Sometimes we work really hard and create a really quality post. We’ve had posts that exploded organically, and just had really our best post ever and it was something I wrote off the cuff. Usually that is our best posts are things that I just like go on a rant on and right off the cuff, but what we’ve done is put ad spend behind those because if they did so well on a small level organically, why not pay to get new people to see them, to get new people in my ecosphere and paying attention to my brand? I like taking 5-10% max of your monthly ad budget and putting it towards brand awareness and visibility, which can be specific content such as your podcast or specifically recorded videos. It also can be taking, let’s say $20 a week and promoting one quality post that you saw did well. Maybe it’s your top posts that week that you posted organically. You put some spend behind it and then you’re able to get more leverage. 

I know on Facebook you can do that in the ads manager, but on Instagram to promote an actual Instagram post, you still have to go on the app and do it. So it’s like a side note, because you can’t pull in Instagram posts into your Facebook ads manager to promote, it will be like a new post. So if you want it to be the one that’s on your feed, you have to do it within the app. Our team does that, but that’s how I would tie together your organic and paid ad strategies is putting that small amount of ad spend back towards that, and then of course keeping that consistency because when you run paid ads, more people are going to be checking out your profile, following you, liking your page. Having that consistency so they can go binge your stories or your posts when they see something they loved, an ad that they loved, that’s extremely valuable.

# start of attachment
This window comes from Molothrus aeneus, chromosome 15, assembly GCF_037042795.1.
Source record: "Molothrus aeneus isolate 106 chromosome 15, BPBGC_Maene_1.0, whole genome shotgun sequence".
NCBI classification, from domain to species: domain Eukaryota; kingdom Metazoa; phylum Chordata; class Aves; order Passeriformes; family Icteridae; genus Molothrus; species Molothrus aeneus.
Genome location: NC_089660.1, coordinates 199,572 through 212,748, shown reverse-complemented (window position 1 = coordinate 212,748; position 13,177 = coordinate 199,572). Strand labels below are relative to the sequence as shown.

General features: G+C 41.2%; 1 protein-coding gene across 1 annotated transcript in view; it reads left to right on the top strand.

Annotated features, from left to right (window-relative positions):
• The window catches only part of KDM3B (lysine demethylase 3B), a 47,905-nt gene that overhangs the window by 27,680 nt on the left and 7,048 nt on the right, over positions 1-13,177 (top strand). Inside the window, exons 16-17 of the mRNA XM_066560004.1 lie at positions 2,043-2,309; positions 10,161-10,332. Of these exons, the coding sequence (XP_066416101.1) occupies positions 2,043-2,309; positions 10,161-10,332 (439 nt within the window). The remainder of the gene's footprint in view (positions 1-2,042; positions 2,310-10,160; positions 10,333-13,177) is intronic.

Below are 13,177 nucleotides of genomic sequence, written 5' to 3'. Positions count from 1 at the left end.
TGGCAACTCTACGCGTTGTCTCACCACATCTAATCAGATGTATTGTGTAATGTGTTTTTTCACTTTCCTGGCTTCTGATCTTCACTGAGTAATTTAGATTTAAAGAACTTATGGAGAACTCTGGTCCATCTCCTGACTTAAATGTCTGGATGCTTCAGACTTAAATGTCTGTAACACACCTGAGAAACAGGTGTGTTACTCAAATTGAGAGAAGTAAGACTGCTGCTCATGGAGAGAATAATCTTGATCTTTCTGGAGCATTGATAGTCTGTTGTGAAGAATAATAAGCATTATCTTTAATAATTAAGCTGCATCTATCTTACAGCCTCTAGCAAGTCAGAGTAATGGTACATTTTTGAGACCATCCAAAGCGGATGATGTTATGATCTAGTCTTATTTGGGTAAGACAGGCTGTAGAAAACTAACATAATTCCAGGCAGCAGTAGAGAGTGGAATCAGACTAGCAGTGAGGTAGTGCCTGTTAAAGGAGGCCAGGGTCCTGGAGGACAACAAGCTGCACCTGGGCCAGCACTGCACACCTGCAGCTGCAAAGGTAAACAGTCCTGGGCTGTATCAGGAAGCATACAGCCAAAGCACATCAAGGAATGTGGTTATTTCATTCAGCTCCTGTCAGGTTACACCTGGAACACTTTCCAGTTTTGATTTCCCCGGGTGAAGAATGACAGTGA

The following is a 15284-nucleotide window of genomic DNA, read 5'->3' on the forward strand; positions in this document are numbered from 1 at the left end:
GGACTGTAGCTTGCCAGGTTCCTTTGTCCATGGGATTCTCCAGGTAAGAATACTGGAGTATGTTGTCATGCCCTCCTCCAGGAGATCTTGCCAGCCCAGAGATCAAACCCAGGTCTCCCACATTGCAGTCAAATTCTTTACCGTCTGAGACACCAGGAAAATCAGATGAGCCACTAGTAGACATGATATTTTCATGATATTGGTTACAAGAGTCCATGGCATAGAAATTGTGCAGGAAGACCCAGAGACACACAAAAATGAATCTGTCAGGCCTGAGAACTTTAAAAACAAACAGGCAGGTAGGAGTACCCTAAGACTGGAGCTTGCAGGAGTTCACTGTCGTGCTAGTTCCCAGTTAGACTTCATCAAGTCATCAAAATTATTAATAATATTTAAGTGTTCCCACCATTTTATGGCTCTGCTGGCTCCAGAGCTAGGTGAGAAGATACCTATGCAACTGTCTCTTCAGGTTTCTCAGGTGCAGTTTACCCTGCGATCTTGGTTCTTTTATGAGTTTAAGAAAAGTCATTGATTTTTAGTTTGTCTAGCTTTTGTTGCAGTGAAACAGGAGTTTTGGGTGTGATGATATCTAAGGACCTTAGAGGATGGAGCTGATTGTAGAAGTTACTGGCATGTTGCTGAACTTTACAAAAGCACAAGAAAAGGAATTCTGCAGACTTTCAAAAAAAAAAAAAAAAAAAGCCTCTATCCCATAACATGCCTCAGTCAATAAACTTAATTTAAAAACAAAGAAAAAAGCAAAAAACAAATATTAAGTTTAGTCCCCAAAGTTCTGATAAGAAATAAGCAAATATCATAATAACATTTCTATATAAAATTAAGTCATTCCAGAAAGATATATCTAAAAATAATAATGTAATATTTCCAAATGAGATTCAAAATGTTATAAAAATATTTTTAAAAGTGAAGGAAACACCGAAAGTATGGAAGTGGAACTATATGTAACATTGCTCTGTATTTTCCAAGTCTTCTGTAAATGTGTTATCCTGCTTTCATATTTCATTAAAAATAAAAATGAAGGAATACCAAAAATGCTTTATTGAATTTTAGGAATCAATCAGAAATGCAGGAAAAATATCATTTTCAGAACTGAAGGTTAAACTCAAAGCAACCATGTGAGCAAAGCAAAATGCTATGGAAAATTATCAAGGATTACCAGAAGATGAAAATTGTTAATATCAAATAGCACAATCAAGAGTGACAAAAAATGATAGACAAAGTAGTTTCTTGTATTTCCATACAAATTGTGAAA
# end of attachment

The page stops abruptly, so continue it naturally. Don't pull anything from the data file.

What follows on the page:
So that’s my advice on organic and paid ad strategies. I hope you guys found that helpful and can navigate how to add that into your strategy if you’re not doing it, or you know what’s too much, what’s too little. I really think focused effort organically is very important while balancing consistency and value are my key things for you to take away. You want to be consistent. You want everything to be valuable, but you also want to be focused and not trying to be everywhere all the time. I will encourage you, like I said to my team, I’m not doing Instagram stories this year. I’m just not. I’m not going on Clubhouse. I’m making those decisions. We might be missing out on opportunities, but I feel we’re going to make those opportunities up elsewhere by me having more brain space and being more present in my life.